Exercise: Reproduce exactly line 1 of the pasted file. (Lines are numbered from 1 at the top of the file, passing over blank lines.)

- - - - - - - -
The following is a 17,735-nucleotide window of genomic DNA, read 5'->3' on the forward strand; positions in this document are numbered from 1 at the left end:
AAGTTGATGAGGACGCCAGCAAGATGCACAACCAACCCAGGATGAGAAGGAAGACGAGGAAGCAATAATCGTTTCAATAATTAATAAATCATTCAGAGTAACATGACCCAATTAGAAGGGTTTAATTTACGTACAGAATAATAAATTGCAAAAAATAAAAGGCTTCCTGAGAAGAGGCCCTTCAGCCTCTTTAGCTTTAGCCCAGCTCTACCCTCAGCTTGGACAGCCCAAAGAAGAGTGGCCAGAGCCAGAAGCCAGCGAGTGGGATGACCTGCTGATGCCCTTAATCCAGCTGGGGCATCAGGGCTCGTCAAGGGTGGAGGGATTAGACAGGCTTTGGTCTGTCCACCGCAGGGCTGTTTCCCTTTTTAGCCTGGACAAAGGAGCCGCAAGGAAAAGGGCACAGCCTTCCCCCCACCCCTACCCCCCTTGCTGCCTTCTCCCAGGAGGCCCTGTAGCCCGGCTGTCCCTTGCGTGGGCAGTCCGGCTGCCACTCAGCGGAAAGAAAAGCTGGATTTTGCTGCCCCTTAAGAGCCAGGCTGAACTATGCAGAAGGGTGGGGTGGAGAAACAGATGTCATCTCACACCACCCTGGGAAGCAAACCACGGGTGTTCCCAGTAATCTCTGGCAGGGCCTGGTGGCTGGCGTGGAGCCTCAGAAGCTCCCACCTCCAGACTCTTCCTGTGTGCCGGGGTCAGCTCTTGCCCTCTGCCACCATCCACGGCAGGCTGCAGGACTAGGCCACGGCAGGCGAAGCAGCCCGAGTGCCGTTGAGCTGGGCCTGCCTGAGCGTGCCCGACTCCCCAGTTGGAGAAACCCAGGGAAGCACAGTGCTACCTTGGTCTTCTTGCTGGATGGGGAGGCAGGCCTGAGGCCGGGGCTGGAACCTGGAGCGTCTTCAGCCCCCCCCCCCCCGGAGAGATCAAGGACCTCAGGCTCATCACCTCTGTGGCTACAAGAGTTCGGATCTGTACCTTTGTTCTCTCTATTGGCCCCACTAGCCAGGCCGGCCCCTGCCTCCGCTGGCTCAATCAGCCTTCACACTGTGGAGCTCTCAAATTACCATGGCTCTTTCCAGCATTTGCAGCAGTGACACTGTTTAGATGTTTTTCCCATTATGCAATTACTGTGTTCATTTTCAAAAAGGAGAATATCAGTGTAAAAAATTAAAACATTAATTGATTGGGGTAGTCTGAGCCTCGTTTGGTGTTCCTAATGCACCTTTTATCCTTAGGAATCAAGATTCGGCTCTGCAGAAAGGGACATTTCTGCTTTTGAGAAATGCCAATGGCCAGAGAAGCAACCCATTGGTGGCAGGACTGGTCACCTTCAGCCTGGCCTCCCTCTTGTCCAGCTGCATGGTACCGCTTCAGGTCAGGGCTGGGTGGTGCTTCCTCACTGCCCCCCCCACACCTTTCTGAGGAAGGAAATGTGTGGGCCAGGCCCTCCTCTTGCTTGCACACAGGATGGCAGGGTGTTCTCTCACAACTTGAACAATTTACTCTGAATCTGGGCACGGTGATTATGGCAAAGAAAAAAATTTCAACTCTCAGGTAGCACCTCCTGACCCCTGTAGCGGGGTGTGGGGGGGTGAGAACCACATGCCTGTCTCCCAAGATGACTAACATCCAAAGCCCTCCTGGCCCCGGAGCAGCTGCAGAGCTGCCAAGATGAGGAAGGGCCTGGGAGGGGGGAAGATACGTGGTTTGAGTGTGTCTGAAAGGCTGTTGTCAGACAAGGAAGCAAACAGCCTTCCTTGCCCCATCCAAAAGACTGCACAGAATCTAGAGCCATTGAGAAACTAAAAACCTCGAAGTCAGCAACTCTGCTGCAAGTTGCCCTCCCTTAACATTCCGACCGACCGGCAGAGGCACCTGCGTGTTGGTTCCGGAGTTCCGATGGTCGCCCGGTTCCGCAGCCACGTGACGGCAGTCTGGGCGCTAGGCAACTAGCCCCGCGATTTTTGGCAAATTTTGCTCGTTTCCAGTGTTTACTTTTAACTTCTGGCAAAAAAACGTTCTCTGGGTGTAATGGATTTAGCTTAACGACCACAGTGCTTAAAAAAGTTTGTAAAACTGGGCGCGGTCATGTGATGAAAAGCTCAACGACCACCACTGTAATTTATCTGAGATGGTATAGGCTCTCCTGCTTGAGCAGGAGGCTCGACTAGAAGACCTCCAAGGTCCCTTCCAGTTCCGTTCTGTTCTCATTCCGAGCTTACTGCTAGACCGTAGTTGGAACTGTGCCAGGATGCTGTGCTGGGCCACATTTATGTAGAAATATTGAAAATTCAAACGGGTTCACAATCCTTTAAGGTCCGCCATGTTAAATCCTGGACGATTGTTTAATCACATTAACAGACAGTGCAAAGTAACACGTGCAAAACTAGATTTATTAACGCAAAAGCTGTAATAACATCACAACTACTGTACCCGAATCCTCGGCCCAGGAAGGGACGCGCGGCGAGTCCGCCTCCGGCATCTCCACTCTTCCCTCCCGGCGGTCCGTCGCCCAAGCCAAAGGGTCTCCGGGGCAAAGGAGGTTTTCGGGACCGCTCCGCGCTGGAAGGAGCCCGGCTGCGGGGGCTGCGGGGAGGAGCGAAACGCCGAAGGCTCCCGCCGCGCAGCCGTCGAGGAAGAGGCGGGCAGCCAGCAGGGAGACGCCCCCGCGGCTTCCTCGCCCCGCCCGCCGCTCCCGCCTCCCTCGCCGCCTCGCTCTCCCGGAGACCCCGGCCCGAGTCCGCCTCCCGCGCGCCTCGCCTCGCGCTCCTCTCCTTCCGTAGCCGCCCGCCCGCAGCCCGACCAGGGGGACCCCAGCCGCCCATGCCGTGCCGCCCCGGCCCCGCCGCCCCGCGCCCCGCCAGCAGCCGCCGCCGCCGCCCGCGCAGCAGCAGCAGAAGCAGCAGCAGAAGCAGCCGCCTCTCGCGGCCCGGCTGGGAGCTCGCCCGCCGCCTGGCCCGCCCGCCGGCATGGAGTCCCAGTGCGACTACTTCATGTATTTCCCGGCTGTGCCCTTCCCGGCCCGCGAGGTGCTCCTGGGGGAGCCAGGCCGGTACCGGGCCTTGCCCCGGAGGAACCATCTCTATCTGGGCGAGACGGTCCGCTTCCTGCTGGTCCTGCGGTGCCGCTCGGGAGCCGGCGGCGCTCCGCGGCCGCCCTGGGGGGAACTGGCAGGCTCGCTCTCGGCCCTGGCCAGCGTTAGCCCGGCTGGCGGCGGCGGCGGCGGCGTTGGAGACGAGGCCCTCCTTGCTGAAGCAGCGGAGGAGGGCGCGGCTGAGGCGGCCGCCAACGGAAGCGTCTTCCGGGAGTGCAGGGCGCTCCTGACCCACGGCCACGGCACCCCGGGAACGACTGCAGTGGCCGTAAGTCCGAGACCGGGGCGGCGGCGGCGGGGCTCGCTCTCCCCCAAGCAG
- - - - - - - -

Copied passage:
The following is a 17,735-nucleotide window of genomic DNA, read 5'->3' on the forward strand; positions in this document are numbered from 1 at the left end: